Freely printed from: https://learn.nimja.com/other/red_flags
This list has been made by @stardustmommy - Copyright is hers. This text has been copied with her permission.
Original list on Twitter
A subjective list by @stardustmommy
This is a lot
Yes, this is indeed a lot.
These red flags are more nuanced and certainly harder to describe. These are not topics that are easy to summarize or simplify but I’ve done my best.
Please feel free to share experiences, resources, or advice in the replies. An educated BDSM community is a safer one for everyone.
Cum and go.
- Leaving or disappearing after getting off.
- Not respecting aftercare. (Making sure they’re happy and okay is a form of aftercare for you as well).
- Only talking to you when they’re horny
- Being angry or upset if you don’t do or say all the right things to get them off.
My dearest doms, you are not merely a means to an orgasm. If someone makes you feel that way, it is a bad sign. It is not your responsibility to constantly be a turn on.
- Too agreeable, too trusting, too quick to commit.
- No limits, no expectations, no idea of what they want.
- Possibly craving attention or affections and will do anything to get it, including submitting to a dom they barely know.
- Unable to maturely negotiate kinks
Consent should not be something that anyone is confused about. No matter how cute, shy, or nervous the sub is, they should not be engaging with you sexually without your consent.
- Labeling themselves as yours, calling themselves claimed/owned/taken by you publicly without having discussed it with you.
- Sending nude pictures/videos of themselves to you without your consent.
- Calling you a title without your consent. Titles should be revered. You are not everybody’s dom. You are not everybody’s Mommy, Daddy, Sir, Mistress, Owner, Master. BDSM dynamics should only be engaged in with the consent of both parties.
- Being overtly sexual without introductions or normal interaction. This should go without saying. But sending a DM like "You make me so wet Master" should be as much of a red flag as coming up to you, a stranger, in real life and saying that to your face.
Too subby to take responsibility.
BDSM is for adults only. As such, both dom and sub will be expected to behave as adults and take responsibility at some point.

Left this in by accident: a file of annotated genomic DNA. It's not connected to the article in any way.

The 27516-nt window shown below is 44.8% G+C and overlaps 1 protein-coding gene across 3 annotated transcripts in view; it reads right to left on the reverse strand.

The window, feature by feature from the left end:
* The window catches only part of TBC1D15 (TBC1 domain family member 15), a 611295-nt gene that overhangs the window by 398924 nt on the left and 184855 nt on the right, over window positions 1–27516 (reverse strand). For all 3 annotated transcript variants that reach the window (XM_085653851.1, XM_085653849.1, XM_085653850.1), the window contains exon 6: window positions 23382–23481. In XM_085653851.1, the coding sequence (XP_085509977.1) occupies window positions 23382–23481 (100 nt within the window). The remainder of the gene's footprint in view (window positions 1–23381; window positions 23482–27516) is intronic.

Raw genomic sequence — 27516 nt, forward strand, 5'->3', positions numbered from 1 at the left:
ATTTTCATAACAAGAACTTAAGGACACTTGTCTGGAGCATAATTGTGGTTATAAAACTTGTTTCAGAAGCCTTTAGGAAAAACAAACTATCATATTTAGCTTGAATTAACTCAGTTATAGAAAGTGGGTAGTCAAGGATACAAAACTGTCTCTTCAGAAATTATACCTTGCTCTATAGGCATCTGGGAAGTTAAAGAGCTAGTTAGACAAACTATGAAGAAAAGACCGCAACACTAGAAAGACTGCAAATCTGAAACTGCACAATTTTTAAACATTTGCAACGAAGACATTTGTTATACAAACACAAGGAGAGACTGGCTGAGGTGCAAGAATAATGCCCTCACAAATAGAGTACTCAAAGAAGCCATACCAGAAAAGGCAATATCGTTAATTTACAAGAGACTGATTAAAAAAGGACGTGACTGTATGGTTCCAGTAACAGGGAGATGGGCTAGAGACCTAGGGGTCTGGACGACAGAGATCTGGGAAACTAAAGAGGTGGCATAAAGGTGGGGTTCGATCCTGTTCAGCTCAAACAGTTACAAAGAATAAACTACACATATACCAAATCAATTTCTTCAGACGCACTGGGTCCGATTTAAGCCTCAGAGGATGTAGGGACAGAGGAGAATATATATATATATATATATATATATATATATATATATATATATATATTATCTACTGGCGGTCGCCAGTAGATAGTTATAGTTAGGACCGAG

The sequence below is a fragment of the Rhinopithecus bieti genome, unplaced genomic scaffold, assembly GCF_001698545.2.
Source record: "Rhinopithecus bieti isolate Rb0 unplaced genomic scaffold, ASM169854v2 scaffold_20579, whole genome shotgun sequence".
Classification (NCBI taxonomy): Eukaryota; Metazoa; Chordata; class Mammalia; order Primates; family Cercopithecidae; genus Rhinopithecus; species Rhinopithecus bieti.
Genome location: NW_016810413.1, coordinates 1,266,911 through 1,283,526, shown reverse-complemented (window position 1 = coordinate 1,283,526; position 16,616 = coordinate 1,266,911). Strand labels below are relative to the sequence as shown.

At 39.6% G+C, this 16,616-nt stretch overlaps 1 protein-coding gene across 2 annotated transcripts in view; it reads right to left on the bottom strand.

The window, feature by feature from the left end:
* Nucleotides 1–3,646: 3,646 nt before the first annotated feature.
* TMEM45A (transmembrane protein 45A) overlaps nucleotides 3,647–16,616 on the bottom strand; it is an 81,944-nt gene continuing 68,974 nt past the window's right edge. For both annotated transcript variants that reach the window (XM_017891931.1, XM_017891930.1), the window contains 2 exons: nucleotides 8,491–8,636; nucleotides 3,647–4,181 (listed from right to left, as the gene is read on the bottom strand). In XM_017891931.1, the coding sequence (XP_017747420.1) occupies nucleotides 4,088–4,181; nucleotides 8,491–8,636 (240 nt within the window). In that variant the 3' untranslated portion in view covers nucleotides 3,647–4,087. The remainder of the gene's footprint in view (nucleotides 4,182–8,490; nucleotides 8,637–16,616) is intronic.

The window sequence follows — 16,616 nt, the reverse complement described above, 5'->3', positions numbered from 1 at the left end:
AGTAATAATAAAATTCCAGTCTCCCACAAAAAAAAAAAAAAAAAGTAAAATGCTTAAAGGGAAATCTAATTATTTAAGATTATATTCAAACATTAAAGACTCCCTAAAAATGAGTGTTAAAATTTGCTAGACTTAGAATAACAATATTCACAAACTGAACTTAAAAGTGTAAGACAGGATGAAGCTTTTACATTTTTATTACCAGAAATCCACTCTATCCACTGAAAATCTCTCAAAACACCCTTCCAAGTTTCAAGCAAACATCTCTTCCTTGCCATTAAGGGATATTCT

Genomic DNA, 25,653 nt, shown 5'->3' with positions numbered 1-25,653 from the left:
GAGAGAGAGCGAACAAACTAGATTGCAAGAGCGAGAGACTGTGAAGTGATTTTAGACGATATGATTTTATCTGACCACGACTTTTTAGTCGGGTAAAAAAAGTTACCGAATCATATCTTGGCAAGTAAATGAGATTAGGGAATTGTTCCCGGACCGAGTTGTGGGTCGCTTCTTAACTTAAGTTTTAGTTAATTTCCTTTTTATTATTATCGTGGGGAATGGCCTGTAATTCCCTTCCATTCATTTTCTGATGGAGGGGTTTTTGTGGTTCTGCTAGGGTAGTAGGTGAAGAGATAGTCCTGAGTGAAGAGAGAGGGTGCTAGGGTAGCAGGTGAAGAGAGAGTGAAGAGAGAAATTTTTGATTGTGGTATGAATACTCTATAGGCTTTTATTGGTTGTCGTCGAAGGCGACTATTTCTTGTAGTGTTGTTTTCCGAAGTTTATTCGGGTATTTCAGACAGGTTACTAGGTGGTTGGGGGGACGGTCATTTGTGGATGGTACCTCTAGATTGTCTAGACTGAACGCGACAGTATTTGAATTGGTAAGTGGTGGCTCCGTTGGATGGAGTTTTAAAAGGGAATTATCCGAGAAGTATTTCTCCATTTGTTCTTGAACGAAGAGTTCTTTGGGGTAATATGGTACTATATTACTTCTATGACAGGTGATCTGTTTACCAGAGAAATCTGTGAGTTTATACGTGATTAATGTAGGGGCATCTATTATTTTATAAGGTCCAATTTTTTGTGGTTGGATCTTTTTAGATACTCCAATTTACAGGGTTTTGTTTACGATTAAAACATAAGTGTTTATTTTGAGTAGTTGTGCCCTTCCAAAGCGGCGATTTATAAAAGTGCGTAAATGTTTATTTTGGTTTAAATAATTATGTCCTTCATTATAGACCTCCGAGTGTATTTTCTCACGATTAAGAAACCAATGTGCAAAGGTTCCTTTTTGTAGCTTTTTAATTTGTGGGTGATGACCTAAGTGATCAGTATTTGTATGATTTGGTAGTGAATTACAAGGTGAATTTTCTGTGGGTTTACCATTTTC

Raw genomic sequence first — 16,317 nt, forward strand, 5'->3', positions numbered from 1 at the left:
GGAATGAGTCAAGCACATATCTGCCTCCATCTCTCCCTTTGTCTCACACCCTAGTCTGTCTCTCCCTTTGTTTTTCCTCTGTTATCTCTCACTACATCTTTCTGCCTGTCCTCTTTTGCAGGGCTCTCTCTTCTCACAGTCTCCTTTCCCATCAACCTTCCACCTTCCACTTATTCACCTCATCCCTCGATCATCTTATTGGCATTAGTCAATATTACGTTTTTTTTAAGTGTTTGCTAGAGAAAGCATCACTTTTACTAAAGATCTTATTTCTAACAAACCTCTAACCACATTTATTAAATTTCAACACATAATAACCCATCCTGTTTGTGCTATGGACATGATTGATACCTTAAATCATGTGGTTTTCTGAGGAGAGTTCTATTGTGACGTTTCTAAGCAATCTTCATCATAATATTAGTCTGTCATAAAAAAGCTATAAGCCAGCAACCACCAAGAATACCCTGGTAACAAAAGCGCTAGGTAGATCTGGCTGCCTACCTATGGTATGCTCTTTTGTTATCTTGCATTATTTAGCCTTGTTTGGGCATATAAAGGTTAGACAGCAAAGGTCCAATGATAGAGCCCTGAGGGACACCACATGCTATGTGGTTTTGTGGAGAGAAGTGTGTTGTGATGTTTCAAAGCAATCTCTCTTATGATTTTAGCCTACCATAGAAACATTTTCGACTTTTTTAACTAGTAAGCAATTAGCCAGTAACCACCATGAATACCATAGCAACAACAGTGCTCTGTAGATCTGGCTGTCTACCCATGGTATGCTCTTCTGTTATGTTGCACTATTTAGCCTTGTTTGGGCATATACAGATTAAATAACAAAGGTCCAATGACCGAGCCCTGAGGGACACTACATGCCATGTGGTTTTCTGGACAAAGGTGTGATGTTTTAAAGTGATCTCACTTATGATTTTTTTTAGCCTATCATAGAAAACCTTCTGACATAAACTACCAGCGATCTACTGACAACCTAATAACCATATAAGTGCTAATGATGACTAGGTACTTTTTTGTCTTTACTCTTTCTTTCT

- Not using safewords during a scene but telling you later that you went too far, without taking any responsibility for not expressing their discomfort, is a major red flag.
Saying something like "I should have used my safeword" shows that they are taking responsibility and want to open a discussion about what made them uncomfortable. You should welcome this. But guilting you instead of communicating is a no-no.
The ability of a sub to use their safeword is also a comfort and reassurance to you as a dom. Just as they are relying on you to respect their limits, you need to be able to rely on them to express their discomfort.
Can be difficult to recognize but is a very big red flag and isn’t always something that can be resolved with discussion.
- Projecting their fantasy onto you and expecting you to play along, or be that idealized character they have in their head at all times.
- Appearing disinterested or turned off if you need reassurance or express a vulnerable emotion, i.e. if you appear human.
- Constantly demanding your attention without regard for personal boundaries. Manipulating you into spending more time with them than you can.
Clingy subs are often presented as cute, but it is unhealthy if they get angry, upset, or withdrawn when you try to assert boundaries. Especially if you have not agreed to be in an exclusive or romantic relationship.
Every individual needs time to come back to themselves. Most of us aren’t subs or doms 24/7.
How to avoid being a red flag sub
Recognizing some of these behaviors in yourself can be difficult. It comes with reflection, experience, and being comfortable with yourself first.
If you are new to BDSM, your last priority should be finding a dom. Take it easy, learn from the sidelines before jumping headfirst into the shallow end of the pool.
Most of the red flags in this list are exhibited by new, inexperienced submissives who want to engage before learning.
Am I ready for a dom?
- Do you know what you want in a relationship with a dom? Do you have clear expectations for the dynamic you want to experience? (These do not need to be kinky in nature).
- Have you made a set of limits and boundaries for yourself that you are not willing to compromise on?
- If you have not defined expectations for your dominant, you may find yourself in a very vulnerable position (and not in the sexy, Shibari sense). A submissive is not a pushover, unquestioningly compliant, or someone without a position. Relying on the dom to set the expectations for both of you can be dangerous. You need to have your own.
- If you are willing to accept any dom whose kinks are the same as yours, perhaps you need to stop and evaluate. Draw up some lists, do some research, read and learn. Yes, BDSM involves a bit of admin. But creating a safe, consensual environment with trust and understanding requires a bit of work from both the dominant and submissive’s side. Without the safety measures, it’s not BDSM, it’s abuse. Don’t put yourself in a dangerous position by simply being too eager or impatient.